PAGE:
This is less of a story of a technical undertaking, and more of a muse on human nature.
A few years back, I had occasion to work on a couple of run-down sailboats whose owners remained stubbornly blind to their vessel’s overwhelming list of flaws.
One of these boats was a retired 50′ ocean racer whose technology was no longer competitive. The owner picked her up at auction for low price that must have seemed like a steal. I was hired to install a new diesel engine. The job was interesting enough; she had evidently been re-powered a few times over the course of her career, and the engine bed had been hacked and carved to oblivion, The original engine, long gone, was undoubtedly sized to the needs of racing under sail, and not as powerful as the owner desired for her new life as a live-aboard cruiser. The engine space was therefore quite small and nestled well down in the bilge. The shaft angle and some built-in water tanks eliminated the option of changing the engine’s placement, and so the constraints of the job were defined.
The other boat was a 60′ Taiwan-built ketch that had been sitting high and dry in a repair yard for several years. I came on board to sort out her bilge pumps. My first discovery was that despite being on dry land, the bilges had so much water in them that the engine was almost submerged. My first act was to run to the store and buy a 110 volt sump pump and a garden hose. Extension cords connected it to a receptacle in the parking lot, and it pumped out water for hours. The decks leaked rainwater so badly that the pump ran regularly long after I was no longer involved.
I don’t have any decent photos of the ketch. I would often poke the camera into an otherwise inaccessible spot and snap away to capture a serial number on some component, or to get an idea of what was in there. I did that on the ketch, but that was it; I was too busy to go sightseeing. That’s a shame, because, because what I witnessed throughout the vessel was a reality of cracked hoses without clamps, frozen valves, layer upon layer of corroded wiring and rusted homeowner grade fittings and automobile parts wholly unsuited to life on a saltwater vessel. I stress the word ‘reality’ because that’s what was in desperately short supply elsewhere in the boat.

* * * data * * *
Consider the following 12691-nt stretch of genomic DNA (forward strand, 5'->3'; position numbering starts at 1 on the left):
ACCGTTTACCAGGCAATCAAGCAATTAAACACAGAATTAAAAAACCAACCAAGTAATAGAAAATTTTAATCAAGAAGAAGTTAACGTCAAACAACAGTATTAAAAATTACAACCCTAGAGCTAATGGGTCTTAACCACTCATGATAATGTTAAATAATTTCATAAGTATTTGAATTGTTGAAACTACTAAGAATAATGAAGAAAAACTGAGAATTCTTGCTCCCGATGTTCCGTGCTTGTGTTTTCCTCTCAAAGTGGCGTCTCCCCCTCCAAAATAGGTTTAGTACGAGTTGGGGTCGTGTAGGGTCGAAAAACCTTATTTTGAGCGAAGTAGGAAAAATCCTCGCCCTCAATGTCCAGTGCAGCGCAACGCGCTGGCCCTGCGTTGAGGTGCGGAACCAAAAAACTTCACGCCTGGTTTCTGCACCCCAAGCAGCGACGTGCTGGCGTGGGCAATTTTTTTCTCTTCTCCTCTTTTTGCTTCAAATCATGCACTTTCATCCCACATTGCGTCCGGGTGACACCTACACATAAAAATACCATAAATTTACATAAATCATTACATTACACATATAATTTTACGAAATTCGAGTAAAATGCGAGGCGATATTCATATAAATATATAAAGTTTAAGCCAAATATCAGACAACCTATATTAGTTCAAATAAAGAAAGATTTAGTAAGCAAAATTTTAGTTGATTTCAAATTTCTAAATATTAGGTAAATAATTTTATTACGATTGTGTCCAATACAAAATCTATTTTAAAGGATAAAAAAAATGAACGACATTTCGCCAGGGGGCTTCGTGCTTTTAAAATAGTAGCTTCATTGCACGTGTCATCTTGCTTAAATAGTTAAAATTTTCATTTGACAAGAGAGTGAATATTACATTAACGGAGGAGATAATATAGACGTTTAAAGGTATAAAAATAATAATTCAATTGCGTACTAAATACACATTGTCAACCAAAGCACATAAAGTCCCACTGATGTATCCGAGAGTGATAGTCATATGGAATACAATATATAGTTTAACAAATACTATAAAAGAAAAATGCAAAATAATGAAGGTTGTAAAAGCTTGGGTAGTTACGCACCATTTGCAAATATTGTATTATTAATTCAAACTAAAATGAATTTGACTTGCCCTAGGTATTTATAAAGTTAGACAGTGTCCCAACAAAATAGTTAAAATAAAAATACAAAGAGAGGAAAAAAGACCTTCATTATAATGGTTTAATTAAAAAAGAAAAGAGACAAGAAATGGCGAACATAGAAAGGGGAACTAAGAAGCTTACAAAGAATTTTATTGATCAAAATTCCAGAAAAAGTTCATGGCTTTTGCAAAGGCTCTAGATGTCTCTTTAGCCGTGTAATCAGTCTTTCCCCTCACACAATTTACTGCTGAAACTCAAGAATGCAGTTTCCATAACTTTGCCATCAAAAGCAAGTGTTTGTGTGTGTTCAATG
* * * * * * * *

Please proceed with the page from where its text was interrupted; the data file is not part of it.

In the case of each boat, I finished the task I was hired to do, began working on another part or system of the boat, and wound up waiting for the owner to authorize a continuation of the repairs. After a while, during which I assume the owner decided he couldn’t afford to proceed, I moved on to other jobs and more or less lost touch with them. In each case, years went by, and the launch date that had been so optimistically chosen faded slowly into the past
On the ocean racer, once the engine was in place, I removed the badly rusted fuels tanks. The owner was mulling over the quote to have new tanks fabricated, and that was the end of that. Never even discussed was the non-existent electrical system, the crack in the shaft strut or the fact that the stainless steel rigging was kinked, frayed and dangerously fragile.